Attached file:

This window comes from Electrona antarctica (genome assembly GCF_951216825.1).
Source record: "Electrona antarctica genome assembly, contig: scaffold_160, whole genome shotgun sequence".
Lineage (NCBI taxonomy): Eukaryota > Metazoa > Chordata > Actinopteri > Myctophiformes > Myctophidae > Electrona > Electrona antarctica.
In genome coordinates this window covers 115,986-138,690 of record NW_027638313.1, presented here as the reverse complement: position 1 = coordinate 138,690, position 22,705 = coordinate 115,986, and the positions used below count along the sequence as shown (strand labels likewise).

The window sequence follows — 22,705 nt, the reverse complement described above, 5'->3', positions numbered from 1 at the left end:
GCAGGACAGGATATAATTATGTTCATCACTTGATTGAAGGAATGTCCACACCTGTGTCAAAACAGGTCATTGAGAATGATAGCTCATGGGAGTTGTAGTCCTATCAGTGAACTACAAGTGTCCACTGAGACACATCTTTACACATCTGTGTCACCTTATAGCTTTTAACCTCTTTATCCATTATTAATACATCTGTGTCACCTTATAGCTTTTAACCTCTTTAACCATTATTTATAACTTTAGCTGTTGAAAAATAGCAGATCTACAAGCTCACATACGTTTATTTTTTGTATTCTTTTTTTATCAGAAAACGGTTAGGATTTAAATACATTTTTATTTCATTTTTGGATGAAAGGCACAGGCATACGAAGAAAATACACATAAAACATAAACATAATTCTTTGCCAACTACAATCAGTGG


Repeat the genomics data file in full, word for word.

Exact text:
This window comes from Electrona antarctica (genome assembly GCF_951216825.1).
Source record: "Electrona antarctica genome assembly, contig: scaffold_160, whole genome shotgun sequence".
Lineage (NCBI taxonomy): Eukaryota > Metazoa > Chordata > Actinopteri > Myctophiformes > Myctophidae > Electrona > Electrona antarctica.
In genome coordinates this window covers 115,986-138,690 of record NW_027638313.1, presented here as the reverse complement: position 1 = coordinate 138,690, position 22,705 = coordinate 115,986, and the positions used below count along the sequence as shown (strand labels likewise).

The window sequence follows — 22,705 nt, the reverse complement described above, 5'->3', positions numbered from 1 at the left end:
GCAGGACAGGATATAATTATGTTCATCACTTGATTGAAGGAATGTCCACACCTGTGTCAAAACAGGTCATTGAGAATGATAGCTCATGGGAGTTGTAGTCCTATCAGTGAACTACAAGTGTCCACTGAGACACATCTTTACACATCTGTGTCACCTTATAGCTTTTAACCTCTTTATCCATTATTAATACATCTGTGTCACCTTATAGCTTTTAACCTCTTTAACCATTATTTATAACTTTAGCTGTTGAAAAATAGCAGATCTACAAGCTCACATACGTTTATTTTTTGTATTCTTTTTTTATCAGAAAACGGTTAGGATTTAAATACATTTTTATTTCATTTTTGGATGAAAGGCACAGGCATACGAAGAAAATACACATAAAACATAAACATAATTCTTTGCCAACTACAATCAGTGG